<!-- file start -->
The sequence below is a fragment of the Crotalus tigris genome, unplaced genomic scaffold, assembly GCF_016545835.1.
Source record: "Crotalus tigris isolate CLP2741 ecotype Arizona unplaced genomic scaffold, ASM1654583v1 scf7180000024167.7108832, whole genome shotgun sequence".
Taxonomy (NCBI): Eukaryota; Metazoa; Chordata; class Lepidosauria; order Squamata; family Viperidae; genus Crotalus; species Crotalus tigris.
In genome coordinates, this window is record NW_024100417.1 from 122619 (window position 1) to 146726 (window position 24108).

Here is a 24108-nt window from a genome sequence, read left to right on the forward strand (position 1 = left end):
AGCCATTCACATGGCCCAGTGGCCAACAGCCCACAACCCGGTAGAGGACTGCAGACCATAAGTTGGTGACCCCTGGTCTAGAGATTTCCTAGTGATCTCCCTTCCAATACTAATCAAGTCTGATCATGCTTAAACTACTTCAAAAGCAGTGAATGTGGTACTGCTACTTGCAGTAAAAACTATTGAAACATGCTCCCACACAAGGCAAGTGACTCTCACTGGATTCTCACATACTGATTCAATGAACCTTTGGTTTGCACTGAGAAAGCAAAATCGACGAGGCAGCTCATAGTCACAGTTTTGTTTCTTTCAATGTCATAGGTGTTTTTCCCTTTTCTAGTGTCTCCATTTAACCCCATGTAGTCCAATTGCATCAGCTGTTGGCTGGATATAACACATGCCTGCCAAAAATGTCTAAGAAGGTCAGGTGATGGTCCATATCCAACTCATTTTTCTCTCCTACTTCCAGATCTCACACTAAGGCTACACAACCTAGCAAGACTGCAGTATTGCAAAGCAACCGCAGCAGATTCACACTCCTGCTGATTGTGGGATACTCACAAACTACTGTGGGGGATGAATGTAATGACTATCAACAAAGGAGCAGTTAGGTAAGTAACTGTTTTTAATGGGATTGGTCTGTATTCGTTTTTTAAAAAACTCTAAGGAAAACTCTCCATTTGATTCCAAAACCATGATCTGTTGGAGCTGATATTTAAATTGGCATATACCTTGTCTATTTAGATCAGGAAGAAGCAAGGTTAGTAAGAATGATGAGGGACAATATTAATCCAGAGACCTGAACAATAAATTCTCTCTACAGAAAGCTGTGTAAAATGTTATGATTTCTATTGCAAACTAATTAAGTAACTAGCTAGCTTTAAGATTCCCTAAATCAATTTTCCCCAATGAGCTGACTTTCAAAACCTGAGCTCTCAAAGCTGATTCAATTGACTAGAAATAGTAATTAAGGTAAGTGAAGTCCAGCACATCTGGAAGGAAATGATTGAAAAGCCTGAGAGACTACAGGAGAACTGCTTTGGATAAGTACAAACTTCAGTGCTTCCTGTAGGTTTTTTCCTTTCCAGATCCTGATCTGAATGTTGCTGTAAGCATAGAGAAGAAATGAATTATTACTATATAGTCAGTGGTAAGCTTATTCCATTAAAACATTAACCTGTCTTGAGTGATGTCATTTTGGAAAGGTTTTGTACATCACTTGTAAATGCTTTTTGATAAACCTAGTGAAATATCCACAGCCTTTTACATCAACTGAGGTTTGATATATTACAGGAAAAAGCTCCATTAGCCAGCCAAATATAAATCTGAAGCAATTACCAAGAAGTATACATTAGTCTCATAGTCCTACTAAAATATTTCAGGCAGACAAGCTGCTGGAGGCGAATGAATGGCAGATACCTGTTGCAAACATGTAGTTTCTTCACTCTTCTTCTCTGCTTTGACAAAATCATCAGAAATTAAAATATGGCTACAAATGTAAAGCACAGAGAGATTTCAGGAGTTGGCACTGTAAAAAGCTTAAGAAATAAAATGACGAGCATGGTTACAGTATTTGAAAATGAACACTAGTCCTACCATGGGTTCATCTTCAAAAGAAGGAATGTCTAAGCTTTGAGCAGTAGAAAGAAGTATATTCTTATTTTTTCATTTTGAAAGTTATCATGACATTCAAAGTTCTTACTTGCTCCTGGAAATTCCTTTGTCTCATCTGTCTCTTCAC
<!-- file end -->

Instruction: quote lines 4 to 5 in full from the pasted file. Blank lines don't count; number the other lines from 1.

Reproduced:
In genome coordinates, this window is record NW_024100417.1 from 122619 (window position 1) to 146726 (window position 24108).

Here is a 24108-nt window from a genome sequence, read left to right on the forward strand (position 1 = left end):